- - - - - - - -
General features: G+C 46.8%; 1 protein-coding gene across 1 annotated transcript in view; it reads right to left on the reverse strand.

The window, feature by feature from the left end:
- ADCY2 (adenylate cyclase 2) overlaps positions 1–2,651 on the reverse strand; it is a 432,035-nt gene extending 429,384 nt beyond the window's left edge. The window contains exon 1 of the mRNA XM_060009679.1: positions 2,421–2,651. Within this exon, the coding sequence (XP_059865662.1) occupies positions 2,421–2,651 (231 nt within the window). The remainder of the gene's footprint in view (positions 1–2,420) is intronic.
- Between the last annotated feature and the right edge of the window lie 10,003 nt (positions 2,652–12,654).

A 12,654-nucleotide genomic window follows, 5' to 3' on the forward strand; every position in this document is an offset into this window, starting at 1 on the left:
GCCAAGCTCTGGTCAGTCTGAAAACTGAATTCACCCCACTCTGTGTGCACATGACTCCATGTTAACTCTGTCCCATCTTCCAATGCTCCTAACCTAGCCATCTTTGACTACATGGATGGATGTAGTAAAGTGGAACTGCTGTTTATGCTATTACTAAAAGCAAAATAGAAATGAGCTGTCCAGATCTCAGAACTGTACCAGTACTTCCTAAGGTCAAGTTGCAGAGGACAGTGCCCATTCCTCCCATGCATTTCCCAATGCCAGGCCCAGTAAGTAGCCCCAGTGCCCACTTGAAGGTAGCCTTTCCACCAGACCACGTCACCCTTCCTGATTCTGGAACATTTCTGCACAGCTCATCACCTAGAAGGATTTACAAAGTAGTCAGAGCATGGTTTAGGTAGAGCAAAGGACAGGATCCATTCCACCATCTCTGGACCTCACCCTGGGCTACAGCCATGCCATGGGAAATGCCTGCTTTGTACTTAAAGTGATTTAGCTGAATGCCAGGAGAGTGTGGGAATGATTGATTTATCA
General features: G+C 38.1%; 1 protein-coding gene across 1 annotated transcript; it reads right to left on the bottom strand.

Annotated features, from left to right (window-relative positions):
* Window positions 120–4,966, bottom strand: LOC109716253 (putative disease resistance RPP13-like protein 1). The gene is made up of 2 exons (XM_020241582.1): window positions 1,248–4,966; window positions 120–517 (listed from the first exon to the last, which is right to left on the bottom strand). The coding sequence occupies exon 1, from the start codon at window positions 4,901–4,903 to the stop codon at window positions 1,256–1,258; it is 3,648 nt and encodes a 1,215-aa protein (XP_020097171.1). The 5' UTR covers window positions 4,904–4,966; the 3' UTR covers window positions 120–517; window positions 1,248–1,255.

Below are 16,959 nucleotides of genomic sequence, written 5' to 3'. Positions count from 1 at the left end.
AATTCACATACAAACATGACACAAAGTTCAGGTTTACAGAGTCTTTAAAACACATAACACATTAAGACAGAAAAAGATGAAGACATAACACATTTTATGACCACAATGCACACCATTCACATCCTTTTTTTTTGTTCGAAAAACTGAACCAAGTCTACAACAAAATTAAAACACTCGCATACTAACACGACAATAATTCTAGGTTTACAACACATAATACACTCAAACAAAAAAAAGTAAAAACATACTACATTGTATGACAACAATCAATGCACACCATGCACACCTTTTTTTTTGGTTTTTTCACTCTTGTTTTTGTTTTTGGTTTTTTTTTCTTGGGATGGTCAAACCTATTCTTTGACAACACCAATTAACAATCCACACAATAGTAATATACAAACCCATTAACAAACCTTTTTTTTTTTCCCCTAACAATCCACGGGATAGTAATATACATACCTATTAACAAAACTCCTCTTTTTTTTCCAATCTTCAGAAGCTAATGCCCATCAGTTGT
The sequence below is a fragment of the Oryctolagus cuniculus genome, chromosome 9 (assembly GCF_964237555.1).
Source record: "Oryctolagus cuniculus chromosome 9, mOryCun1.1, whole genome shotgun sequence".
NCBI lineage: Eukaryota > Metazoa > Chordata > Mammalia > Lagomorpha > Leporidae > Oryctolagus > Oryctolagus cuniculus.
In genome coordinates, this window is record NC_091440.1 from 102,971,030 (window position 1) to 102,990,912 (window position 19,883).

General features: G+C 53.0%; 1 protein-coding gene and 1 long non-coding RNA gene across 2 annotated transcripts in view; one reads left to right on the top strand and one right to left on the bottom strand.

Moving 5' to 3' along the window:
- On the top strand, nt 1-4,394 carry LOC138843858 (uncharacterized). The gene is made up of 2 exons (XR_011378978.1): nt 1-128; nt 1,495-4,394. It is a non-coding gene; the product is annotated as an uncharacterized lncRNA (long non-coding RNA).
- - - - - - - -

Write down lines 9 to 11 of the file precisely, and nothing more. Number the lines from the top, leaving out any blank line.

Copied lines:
* Window positions 120–4,966, bottom strand: LOC109716253 (putative disease resistance RPP13-like protein 1). The gene is made up of 2 exons (XM_020241582.1): window positions 1,248–4,966; window positions 120–517 (listed from the first exon to the last, which is right to left on the bottom strand). The coding sequence occupies exon 1, from the start codon at window positions 4,901–4,903 to the stop codon at window positions 1,256–1,258; it is 3,648 nt and encodes a 1,215-aa protein (XP_020097171.1). The 5' UTR covers window positions 4,904–4,966; the 3' UTR covers window positions 120–517; window positions 1,248–1,255.

Below are 16,959 nucleotides of genomic sequence, written 5' to 3'. Positions count from 1 at the left end.
AATTCACATACAAACATGACACAAAGTTCAGGTTTACAGAGTCTTTAAAACACATAACACATTAAGACAGAAAAAGATGAAGACATAACACATTTTATGACCACAATGCACACCATTCACATCCTTTTTTTTTGTTCGAAAAACTGAACCAAGTCTACAACAAAATTAAAACACTCGCATACTAACACGACAATAATTCTAGGTTTACAACACATAATACACTCAAACAAAAAAAAGTAAAAACATACTACATTGTATGACAACAATCAATGCACACCATGCACACCTTTTTTTTTGGTTTTTTCACTCTTGTTTTTGTTTTTGGTTTTTTTTTCTTGGGATGGTCAAACCTATTCTTTGACAACACCAATTAACAATCCACACAATAGTAATATACAAACCCATTAACAAACCTTTTTTTTTTTCCCCTAACAATCCACGGGATAGTAATATACATACCTATTAACAAAACTCCTCTTTTTTTTCCAATCTTCAGAAGCTAATGCCCATCAGTTGT